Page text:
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Ganadores del 15° FICM: entrevista a Marcelo Tobar

Cuando se dio cuenta de que una reunión de primaria era la clave para desarrollar su tercer largometraje, Marcelo Tobar no se imaginó que tendría la oportunidad de participar en el Festival Internacional de Cine de Morelia (FICM) y, mucho menos, de ganar el Ojo a Mejor Largometraje.

Hoy, el director de Oso polar, nos habla de su experiencia filmando con un celular y lo que el 15° FICM ha significado para su carrera.

Tangerine, dir. Sean Baker, 2015.Tangerine, de Sean Baker.

What was your experience competing with Polar Bear at the 15th FICM?

We distributed the film ourselves and we had decided the premiere would be on November 10 for many months, thinking that we were going to try to enter Morelia and that if we made it, we should leave the space for the festival and that this would complement the premiere. It was a pipe dream because when you make a movie with a cell phone, your expectations are not very high, you think if it looks good and if it causes excitement, it's good enough. We knew that Morelia is the most prestigious festival and no other festival has a jury like it. It opens doors, gives you an impressive visibility and we also know that the curatorship is done with love of cinema, not just for red carpets or to have stars.

We did not expect anything, they chose us and we jumped with happiness. I had that, with a premiere in Morelia we already had a backing of people we admire. That gave us a chance to tell the new filmmakers, the people and the audience: it's really a movie. Yes, we made it with a phone but it's a movie and you can make movies this way.

What did it mean to win the 15th FICM?

The press was happy, the reviews were good, the audience responded well. Then we won the Ojo for Best Feature Film and that was, as the gringos say, overkill. I would never in my life have imagined winning Morelia. Ever. It's hard to win Morelia. There are good movies that have not won because it was not their time, and here many things came together to make this happen.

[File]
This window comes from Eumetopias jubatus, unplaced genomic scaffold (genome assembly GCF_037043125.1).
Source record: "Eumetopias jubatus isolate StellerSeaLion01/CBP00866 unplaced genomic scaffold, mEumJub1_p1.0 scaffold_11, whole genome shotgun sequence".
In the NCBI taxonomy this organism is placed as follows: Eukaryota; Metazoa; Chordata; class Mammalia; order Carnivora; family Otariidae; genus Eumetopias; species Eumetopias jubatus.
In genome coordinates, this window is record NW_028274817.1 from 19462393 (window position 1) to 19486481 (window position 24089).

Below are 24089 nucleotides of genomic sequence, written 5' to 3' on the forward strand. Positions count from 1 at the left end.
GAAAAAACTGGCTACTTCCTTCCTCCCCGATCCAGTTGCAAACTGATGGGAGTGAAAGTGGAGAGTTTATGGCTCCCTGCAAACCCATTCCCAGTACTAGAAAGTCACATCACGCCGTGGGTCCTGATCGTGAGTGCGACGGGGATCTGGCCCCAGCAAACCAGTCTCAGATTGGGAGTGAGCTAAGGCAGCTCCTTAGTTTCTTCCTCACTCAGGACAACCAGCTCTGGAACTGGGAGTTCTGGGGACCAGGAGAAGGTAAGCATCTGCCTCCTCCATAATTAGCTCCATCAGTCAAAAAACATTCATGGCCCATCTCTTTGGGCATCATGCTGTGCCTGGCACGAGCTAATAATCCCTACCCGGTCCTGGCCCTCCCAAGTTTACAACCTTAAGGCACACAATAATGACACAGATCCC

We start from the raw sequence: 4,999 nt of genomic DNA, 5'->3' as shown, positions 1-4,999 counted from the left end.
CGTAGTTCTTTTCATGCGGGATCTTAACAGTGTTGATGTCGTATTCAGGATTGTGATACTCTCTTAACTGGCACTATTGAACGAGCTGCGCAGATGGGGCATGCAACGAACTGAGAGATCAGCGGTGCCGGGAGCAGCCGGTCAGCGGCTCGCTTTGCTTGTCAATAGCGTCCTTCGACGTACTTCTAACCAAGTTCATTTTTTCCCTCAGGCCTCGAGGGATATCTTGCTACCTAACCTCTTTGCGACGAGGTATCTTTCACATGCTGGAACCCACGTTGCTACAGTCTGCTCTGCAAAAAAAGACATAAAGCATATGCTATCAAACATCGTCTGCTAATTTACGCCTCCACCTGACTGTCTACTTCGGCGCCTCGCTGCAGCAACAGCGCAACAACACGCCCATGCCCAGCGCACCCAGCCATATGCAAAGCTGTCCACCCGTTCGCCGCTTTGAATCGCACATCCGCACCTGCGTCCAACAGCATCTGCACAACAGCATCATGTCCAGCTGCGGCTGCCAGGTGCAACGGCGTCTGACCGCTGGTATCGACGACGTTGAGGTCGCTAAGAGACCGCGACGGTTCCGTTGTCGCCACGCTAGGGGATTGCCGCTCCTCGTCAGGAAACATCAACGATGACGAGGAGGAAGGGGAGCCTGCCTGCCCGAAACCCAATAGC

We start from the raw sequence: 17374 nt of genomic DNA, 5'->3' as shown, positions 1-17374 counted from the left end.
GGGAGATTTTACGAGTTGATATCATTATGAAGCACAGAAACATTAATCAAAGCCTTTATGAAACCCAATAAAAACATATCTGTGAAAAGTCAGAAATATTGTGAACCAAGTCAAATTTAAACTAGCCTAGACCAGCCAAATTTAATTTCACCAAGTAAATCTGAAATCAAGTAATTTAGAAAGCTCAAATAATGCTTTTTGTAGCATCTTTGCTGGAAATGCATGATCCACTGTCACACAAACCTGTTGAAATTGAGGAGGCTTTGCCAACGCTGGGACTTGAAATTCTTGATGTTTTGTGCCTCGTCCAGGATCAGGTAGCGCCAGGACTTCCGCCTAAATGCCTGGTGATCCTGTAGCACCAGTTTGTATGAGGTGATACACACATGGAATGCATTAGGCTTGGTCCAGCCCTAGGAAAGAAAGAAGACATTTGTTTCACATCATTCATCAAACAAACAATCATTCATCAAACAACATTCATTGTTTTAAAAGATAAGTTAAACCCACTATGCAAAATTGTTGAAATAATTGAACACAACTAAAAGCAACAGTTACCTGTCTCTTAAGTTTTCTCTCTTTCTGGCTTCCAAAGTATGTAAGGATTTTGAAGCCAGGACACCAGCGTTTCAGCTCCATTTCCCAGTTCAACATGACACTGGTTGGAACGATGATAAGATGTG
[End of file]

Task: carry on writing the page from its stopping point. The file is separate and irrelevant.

Then, Béla Tarr, the president of the jury, had the delicacy of giving us a hug in the photo of the gala, it was his way of making a statement. He who is a sacred cow of cinema, who has only filmed on celluloid and has defended it fiercely. That doesn't mean that he is against what we are doing with new technologies and digital media, unlike Pedro Almodóvar or Cristopher Nolan who go for the jugular. That was his way of saying he hadn't given us the award only because it was filmed on a smartphone, he said: "I liked the movie".

What is your best memory of the 15th FICM?

Winning. I do not believe much in the best movies. I do not feel that mine is better than Gabriel Mariño's (Yesterday Wonder I was) or Natalia Beristain’s (The Eternal Feminine), they are different. The truth is, I've been making independent films for twelve years, I've always felt a little bit on the side of things and I've had to knock on doors. The fact of having been in Morelia and then winning was like going from agony to ecstasy. Now people call me to ask for the film, I do not have to call them and not only that, I honestly feel part of a community with independent filmmakers from Mexico and everywhere. This award opened doors not only for me but for independent filmmakers.

I feel that it was a recognition of the work of many people, not just the people of Polar Bear. I'll take that until I die because I've always tried to inspire this community and continue doing independent films, because of independent cinema, by logic, is more experimental cinema, because the voice of the author is the only wind vane.

Going to FICM is being surrounded all the time by people who love cinema, it makes us feel that our vocation makes sense. That fills my soul and gives me the energy to continue.

According to your experience, what is the trend of independent cinema in Mexico?

It's making movies of all kinds outside the city. The simple fact of telling the stories outside of Mexico City totally changes the perspective, you totally immerse yourself in another reality. That is the trend of independent cinema and that's why I think it's fundamental to film in Mérida, Cholula, from where they see things, to have to pass the filter of Mexican cinema and have to change their way of seeing life and cinema so that they can get the resources.

A tip for the new filmmakers?

Fortunately, after winning Morelia, premiering in cinemas and now Cinépolis deciding to release it, I no longer have to give advice. The advice is there, already made, there are no excuses.